December 08

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Cervical Cancer Awareness Raising Campaign

Mathiwos Wondu YeEthiopia Cancer Society has been working on paediatric cancer patients since its establishment. At the beginning of 2015 MWECS partnered up with Pink Ribbon Red Ribbon and BMSF to support the growing burden of women’s cancer here in Ethiopia. The programme is to highlight the need for women to be screened for cervical cancer. Those patients who are screened at a late stage and diagnosed with Cancer are referred to the Black Lion Hospital in Addis Ababa where they will also receive support by the MWECS psychosocial centre.

The flow of patients coming from the outer regions has been low throughout the year. MWECS designed a ‘social mobilisation orientation workshop on cervical screening’ to boost the awareness of the disease and to encourage women to be screened at their local hospitals and health centres.

I was fortunate enough to attend 2 of the 5 sessions held in the Oromia Region of Ethiopia. Firstly in Adama which is 100km out of the city and secondly Arsi about 150km out of Addis. In Adama city there is a government hospital providing health services to the general population with low cost. Until recently cervical cancer screening services were not provided in the hospital, there has been a great effort to start the service and a crynotherapy machine was recently installed. MWECS role was to create a public awareness on the newly availed service in the hospital so that patients could access it. The orientation workshop in which i attended invited 75 participants, these were selected representatives from different communities; women associations, high school girls, religious leaders, Health Extension workers, and community leaders.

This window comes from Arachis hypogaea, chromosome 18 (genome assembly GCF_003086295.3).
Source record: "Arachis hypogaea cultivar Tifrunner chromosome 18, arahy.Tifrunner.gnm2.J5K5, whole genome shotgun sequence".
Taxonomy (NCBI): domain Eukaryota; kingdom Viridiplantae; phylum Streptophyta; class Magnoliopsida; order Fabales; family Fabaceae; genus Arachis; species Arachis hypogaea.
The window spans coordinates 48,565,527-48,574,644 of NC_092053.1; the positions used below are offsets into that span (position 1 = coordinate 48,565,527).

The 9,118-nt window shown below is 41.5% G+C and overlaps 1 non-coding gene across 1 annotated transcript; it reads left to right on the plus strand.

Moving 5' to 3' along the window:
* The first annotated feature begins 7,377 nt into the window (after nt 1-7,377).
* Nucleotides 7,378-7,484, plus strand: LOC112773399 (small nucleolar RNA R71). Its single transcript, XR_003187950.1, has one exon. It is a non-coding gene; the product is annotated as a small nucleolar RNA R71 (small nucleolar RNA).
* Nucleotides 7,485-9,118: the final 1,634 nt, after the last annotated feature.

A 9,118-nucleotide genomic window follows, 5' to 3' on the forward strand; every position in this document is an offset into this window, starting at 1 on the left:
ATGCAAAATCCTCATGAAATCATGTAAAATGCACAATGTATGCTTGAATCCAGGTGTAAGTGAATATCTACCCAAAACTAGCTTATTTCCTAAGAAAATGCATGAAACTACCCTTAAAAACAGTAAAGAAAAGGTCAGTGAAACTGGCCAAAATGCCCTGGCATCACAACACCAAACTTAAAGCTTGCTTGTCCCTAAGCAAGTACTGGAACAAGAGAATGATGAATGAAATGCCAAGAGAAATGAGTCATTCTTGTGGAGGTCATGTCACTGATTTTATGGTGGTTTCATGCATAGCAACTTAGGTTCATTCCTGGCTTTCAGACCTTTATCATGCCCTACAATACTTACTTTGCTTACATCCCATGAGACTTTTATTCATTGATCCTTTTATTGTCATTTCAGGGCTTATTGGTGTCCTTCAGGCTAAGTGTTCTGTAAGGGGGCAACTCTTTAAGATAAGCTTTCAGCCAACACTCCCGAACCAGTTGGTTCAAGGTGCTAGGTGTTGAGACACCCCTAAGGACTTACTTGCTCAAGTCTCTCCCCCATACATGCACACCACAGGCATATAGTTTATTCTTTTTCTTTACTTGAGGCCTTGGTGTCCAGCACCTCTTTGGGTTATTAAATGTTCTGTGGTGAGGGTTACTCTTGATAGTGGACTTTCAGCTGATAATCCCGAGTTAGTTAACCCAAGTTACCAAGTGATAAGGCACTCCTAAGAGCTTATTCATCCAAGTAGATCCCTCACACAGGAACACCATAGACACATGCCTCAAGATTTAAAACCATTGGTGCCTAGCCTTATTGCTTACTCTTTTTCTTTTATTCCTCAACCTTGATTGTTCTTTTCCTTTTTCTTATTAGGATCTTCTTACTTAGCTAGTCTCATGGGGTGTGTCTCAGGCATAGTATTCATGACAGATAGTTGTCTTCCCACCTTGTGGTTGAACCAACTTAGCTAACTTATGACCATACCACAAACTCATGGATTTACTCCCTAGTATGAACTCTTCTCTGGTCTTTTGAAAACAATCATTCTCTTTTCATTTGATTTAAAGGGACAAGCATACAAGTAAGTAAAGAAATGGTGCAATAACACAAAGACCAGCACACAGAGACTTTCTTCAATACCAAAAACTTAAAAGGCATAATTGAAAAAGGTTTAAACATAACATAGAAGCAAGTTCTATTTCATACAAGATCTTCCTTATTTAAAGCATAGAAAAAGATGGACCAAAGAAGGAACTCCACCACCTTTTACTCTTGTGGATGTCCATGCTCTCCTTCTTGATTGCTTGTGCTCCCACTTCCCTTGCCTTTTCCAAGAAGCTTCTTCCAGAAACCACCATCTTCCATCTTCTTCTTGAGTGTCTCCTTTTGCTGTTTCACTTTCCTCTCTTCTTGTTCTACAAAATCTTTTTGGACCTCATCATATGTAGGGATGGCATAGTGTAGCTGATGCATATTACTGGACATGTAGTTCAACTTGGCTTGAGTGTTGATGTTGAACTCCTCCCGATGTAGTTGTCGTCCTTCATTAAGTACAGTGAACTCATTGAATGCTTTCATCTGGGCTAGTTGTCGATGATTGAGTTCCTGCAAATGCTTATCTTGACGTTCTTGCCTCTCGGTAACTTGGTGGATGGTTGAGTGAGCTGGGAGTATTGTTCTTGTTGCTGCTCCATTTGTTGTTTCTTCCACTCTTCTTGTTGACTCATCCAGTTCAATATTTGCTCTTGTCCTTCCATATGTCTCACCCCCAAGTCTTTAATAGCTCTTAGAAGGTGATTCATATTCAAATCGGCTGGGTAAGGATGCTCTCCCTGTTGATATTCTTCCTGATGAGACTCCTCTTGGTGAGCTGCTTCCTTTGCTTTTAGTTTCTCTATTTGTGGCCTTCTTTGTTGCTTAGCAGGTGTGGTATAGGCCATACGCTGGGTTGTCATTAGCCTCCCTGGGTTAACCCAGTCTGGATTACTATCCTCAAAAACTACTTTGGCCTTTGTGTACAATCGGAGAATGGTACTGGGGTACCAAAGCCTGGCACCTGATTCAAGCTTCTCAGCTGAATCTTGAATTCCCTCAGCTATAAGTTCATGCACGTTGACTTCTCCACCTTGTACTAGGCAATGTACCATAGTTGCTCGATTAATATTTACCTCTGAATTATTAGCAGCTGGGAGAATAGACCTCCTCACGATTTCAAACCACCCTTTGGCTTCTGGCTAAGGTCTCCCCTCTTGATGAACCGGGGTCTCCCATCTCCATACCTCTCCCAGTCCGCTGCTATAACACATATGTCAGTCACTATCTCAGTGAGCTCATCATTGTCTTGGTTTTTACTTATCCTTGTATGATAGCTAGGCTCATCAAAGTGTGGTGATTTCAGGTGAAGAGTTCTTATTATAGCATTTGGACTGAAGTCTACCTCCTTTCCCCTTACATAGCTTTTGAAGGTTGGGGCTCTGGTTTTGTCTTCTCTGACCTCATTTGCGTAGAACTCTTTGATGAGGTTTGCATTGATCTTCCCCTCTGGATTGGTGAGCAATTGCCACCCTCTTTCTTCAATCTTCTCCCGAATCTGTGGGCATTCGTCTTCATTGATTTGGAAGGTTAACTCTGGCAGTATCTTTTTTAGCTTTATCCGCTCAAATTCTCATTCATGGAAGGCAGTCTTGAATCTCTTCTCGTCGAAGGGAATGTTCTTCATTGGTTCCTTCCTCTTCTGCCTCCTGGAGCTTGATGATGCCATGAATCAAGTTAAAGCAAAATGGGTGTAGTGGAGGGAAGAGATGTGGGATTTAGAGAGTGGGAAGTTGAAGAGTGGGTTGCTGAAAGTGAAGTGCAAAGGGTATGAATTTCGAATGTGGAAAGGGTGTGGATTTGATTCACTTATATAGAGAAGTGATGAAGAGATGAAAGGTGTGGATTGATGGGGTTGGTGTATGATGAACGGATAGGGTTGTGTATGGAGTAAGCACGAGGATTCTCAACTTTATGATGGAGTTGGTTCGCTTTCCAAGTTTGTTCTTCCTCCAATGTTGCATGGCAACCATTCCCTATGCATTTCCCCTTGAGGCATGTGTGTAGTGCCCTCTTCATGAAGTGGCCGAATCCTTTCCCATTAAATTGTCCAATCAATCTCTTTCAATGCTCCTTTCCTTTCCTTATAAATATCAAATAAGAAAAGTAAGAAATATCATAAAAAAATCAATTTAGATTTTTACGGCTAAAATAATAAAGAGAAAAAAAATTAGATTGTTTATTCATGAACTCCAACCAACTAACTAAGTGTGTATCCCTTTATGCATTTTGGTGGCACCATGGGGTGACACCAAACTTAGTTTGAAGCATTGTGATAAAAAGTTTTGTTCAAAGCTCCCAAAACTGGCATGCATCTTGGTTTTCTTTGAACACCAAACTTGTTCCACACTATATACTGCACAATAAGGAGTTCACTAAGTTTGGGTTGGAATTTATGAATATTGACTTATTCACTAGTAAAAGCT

The session used different methods to effectively deliver its message. T-shirts and literature were distributed promoting the message of screening and awareness of Cervical Cancer. Medical representatives and MWECS staff presented a panel discussion in providing information and to open up the floor for discussion on what responsibility the participants were taking on to highlight the need for the service in their areas. Attendants were also able to share their experiences. One touching story had come from an urban health extension worker;

She talked about a patient who had gone to her a year ago, she had suspected it was cervical cancer and referred the patient to a higher facility, it was confirmed to be cervical cancer. The patient returned to the health extension worker with her diagnosis, who was advised to stay strong and continue her follow ups. But the patient was not financially strong and couldn’t continue with the follow ups and so sadly passed away. Now that she is aware that the hospital can provide screening and treatment with low costs and if tertiary centre referral is needed MWECS is able to support with transport, medical fees, and accommodation. She will no longer have to watch a patient suffer in hopelessness.

This story just shows what a great difference the psychosocial centre can provide for the people of Ethiopia. Since the Orientation events have taken place we have seen more women coming to Addis Ababa to receive the service in the city. The word is getting out that there is a cure and that Cancer is not a death sentence.

(It also makes you appreciate our NHS health service.)

 

Melkam Ken (have a good day)